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Good morning. Our colleague Vivian Wang helps you make sense of China’s crackdown on Hong Kong.
asserted its authority over a global financial capital, through a harsh national security law enacted last summer.
It’s one of the world’s most consequential stories, yet one often overshadowed by the pandemic. This morning, I’m focusing on Hong Kong, with help from my colleague Vivian Wang, who’s based there. Our exchange follows.
David: Britain handed over control of Hong Kong to China almost 25 years ago, and there has long been a pro-democracy movement there. Why did Xi Jinping and the rest of China’s leadership decide to act now?
Vivian: The short answer is the enormous antigovernment protest movement in 2019, in response to a government proposal that would have allowed extraditions to mainland China.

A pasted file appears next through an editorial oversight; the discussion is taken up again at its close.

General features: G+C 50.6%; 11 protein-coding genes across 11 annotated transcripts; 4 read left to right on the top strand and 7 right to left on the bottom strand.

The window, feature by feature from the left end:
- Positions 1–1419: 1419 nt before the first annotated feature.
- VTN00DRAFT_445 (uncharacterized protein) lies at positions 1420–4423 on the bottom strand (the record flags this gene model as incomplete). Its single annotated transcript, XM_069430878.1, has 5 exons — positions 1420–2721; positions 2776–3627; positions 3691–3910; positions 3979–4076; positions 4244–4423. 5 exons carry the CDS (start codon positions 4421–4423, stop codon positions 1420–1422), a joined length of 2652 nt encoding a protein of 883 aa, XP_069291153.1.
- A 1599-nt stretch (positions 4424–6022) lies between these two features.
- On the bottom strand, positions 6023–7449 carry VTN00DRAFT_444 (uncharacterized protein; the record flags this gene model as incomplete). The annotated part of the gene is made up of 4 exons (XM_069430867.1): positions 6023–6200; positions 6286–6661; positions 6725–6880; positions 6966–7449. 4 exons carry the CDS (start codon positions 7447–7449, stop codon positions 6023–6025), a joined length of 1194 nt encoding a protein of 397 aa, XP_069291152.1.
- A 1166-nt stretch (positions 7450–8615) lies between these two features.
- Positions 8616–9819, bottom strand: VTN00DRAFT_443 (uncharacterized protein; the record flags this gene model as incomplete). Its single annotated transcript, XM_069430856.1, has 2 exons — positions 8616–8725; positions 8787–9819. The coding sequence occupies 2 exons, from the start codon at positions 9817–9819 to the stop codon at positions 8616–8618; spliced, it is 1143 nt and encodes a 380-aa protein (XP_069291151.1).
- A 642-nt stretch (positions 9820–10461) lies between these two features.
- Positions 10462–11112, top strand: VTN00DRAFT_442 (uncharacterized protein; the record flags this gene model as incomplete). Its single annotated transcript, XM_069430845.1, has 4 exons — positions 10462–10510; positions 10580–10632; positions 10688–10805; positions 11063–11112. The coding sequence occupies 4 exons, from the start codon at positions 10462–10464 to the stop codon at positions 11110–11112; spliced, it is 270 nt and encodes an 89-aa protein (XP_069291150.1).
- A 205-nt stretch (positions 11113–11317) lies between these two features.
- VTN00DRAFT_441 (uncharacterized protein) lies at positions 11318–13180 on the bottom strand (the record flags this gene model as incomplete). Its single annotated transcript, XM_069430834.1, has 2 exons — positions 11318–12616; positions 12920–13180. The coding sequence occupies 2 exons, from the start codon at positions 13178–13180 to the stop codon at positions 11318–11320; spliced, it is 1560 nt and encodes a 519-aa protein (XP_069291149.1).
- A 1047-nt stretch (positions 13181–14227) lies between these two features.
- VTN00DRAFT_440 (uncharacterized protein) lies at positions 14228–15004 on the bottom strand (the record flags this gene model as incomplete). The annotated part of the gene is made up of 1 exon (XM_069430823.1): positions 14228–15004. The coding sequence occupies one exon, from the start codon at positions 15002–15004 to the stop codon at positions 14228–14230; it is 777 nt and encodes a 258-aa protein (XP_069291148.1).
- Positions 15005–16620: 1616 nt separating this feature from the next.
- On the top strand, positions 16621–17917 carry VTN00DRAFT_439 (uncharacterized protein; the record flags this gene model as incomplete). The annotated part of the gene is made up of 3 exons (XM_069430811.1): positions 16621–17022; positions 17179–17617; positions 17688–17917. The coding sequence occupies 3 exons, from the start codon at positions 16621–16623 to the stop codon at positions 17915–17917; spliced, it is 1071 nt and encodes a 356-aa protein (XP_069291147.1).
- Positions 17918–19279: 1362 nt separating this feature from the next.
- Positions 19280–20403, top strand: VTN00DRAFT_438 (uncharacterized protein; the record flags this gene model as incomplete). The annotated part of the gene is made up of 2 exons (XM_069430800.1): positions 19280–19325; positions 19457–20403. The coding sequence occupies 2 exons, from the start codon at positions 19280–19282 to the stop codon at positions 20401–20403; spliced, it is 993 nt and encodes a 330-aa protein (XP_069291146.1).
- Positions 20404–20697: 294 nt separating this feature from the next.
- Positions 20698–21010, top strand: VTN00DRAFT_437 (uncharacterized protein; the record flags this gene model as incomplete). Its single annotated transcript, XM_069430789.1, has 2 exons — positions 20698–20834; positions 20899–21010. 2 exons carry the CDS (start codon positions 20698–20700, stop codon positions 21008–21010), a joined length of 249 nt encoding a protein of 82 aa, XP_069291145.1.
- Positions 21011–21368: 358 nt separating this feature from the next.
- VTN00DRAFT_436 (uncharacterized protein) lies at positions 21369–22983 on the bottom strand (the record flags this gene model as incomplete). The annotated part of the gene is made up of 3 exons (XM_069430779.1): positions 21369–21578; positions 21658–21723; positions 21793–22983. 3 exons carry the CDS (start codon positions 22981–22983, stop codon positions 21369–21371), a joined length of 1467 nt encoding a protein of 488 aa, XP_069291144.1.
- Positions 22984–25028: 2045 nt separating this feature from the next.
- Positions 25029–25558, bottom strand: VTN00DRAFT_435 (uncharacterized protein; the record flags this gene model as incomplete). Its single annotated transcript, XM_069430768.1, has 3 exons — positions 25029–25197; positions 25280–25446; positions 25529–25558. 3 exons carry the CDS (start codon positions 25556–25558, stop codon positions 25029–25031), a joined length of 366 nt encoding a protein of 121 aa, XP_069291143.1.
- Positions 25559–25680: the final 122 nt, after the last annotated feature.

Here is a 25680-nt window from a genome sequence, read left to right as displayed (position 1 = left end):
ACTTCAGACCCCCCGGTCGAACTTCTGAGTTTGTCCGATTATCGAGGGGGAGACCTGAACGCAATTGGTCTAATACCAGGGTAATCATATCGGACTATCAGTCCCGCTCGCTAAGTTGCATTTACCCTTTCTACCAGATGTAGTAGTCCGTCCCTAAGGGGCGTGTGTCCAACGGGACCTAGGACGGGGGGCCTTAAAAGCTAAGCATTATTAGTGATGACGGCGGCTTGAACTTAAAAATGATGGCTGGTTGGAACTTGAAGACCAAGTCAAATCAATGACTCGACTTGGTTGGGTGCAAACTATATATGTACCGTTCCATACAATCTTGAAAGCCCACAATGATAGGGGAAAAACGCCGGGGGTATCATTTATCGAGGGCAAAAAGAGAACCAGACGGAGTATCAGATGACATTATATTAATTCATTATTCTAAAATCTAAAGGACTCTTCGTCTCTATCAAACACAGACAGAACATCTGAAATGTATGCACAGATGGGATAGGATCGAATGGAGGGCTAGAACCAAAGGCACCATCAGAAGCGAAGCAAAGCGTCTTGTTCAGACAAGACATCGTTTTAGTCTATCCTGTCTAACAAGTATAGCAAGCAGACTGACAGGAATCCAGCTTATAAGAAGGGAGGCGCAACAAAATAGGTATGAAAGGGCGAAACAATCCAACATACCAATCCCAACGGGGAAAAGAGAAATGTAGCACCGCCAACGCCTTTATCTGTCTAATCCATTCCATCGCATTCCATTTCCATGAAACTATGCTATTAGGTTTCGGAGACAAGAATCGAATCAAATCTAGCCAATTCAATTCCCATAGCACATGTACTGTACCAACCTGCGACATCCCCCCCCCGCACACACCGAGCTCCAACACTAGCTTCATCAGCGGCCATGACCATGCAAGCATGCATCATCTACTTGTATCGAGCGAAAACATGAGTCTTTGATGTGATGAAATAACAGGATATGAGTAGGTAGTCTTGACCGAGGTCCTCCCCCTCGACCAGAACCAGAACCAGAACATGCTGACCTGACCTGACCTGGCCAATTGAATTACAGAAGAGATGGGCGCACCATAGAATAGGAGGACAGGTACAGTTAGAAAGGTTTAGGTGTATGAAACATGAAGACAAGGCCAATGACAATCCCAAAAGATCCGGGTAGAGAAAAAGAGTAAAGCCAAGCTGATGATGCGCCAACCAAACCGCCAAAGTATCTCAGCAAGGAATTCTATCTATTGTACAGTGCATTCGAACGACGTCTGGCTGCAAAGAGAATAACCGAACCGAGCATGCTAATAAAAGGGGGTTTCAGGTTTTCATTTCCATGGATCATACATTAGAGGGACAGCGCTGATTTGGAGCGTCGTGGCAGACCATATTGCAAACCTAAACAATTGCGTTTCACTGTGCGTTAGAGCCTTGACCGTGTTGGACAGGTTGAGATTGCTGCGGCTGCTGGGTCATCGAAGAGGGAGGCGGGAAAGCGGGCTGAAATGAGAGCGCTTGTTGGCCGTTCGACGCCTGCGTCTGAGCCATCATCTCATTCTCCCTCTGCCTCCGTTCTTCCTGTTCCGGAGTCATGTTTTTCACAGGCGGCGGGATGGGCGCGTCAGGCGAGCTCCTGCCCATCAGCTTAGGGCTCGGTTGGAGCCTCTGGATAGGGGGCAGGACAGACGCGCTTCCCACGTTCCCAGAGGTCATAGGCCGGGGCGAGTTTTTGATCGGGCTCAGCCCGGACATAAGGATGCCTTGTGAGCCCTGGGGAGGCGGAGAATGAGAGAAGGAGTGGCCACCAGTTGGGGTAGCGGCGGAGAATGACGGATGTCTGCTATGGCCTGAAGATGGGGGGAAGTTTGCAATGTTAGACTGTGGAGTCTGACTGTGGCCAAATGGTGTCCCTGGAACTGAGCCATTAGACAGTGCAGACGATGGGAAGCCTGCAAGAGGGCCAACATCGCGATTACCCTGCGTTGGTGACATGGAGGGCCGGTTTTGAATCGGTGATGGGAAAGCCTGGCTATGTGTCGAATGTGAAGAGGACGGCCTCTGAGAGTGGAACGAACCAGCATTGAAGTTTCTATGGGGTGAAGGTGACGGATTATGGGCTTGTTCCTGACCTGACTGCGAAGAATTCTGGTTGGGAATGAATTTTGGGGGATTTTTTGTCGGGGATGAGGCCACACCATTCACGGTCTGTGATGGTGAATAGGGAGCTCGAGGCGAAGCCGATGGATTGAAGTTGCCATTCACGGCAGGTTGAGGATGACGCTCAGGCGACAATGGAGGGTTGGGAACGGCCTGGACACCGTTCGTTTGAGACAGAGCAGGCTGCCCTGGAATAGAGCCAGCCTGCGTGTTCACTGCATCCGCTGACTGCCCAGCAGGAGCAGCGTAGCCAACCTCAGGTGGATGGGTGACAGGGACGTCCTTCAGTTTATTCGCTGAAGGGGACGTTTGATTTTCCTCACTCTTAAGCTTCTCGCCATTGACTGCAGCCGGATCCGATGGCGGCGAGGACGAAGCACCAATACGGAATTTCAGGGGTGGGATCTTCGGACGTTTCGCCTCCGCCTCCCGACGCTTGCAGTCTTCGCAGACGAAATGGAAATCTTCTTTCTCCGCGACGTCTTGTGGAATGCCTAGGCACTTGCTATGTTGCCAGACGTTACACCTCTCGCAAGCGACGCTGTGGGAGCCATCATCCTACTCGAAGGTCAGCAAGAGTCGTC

previous protest movements had lasted a few months, at most. This time, there was huge support, and it wasn’t dying down on its own.
Officials in Beijing also hated that foreign politicians, like those in the U.S., were so vocal in support of the protesters. Beijing is really worried that Hong Kong could be a base for foreign powers to try to topple the Chinese government.
From Beijing’s perspective, has the crackdown worked? And has it created any problems for the central government?
In many ways, it has absolutely worked. There are no more street protests. There’s extensive self-censorship. Virtually every prominent pro-democracy activist is in exile, in jail, awaiting trial or has disappeared from public life.
But there’s a lot of simmering anger among Hong Kongers, even if they don’t dare express it publicly anymore. They still shop at stores and restaurants they think support the democracy movement. That’s why we see Beijing continuing to apply pressure. It clearly, and I think rightly, doesn’t think the threat is past.